Central to the story of Collegiate Girls School was one of change, growth and progress. The school never emerged at its current shape, fully formed. Instead it was a process of renewal. To underscore this, was the first giant leap from a small school in a large house at No. 15 Western Road to bespoke buildings in Bird Street.
It will serve us well to reflect that what is now viewed as a bold audacious step might equally have been a misstep. That required perspicacity and foresight and not 20/20 hindsight.
Let us again join the school on its next profound step.
Main picture: The first Collegiate School in Bird Street surrounding by a white trellis fence in 1878
By the 1870s the stark fact was that the girls in Port Elizabeth were receiving a second-rate education at the various private seminaries with their untrained and unqualified teachers. With the demand for quality education glaringly obvious, the residents called into question the lack of a sound establishment under a competent and qualified staff of cultured ladies.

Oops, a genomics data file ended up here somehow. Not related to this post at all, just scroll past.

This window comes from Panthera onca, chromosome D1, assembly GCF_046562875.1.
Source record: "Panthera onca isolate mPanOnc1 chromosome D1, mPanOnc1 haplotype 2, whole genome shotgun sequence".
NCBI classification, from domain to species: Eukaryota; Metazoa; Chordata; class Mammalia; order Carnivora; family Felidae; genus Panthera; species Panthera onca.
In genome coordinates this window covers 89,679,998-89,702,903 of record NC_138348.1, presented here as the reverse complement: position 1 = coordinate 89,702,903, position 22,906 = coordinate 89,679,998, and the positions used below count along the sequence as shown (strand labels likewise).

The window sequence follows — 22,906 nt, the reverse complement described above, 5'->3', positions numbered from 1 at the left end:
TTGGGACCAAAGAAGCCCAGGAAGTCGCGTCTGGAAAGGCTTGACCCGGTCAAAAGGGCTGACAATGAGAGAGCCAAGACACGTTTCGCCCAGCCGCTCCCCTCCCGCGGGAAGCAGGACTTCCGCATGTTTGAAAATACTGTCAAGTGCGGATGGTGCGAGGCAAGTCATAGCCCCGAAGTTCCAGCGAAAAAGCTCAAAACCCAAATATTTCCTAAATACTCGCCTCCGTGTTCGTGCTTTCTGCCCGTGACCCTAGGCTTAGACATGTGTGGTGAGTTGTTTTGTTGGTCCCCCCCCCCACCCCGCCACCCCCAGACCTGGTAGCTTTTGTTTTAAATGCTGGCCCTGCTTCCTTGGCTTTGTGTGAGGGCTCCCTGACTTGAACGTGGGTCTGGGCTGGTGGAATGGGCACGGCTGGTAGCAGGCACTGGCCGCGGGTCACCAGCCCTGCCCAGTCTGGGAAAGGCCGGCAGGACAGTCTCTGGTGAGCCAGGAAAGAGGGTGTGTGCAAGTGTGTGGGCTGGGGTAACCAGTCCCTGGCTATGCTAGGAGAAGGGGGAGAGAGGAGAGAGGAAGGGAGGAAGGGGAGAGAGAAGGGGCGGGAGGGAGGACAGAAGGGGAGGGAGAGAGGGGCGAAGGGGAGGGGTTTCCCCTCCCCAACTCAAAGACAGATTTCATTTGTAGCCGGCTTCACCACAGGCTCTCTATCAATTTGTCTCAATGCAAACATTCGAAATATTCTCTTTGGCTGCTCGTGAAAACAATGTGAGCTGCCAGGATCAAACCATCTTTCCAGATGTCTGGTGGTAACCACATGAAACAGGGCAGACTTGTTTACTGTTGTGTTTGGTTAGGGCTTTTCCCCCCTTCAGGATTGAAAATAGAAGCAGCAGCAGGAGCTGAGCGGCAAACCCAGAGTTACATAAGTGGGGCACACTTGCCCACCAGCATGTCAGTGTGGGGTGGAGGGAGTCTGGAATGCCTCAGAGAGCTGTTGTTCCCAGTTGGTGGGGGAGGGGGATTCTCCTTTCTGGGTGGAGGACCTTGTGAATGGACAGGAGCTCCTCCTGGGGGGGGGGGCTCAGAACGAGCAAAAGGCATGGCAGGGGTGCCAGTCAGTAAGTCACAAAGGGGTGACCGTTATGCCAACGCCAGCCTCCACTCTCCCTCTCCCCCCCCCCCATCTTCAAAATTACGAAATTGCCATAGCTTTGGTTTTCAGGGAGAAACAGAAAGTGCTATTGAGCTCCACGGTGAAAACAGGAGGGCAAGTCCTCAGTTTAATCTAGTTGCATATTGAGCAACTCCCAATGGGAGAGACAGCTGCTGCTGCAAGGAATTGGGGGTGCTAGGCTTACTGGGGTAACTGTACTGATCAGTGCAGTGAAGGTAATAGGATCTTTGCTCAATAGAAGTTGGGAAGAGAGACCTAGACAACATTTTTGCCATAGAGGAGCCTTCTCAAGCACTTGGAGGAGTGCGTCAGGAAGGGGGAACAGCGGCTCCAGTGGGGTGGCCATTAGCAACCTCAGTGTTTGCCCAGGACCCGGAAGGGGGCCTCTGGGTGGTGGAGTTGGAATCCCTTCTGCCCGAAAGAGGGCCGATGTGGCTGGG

The residents’ hopes were realised when on Friday 19th September 1873, a notice appeared in the local newspaper announcing the establishment of a girls’ school.
This would culminate in the birth of the prestigious girls’ school: Collegiate. Like all such endeavours, it would not emerge fully formed as it development would proceed through numerous iterations.
Main picture: No. 15 Western Road with its white front wall and white bay window, the original Collegiate School (looking up Whitlock Street).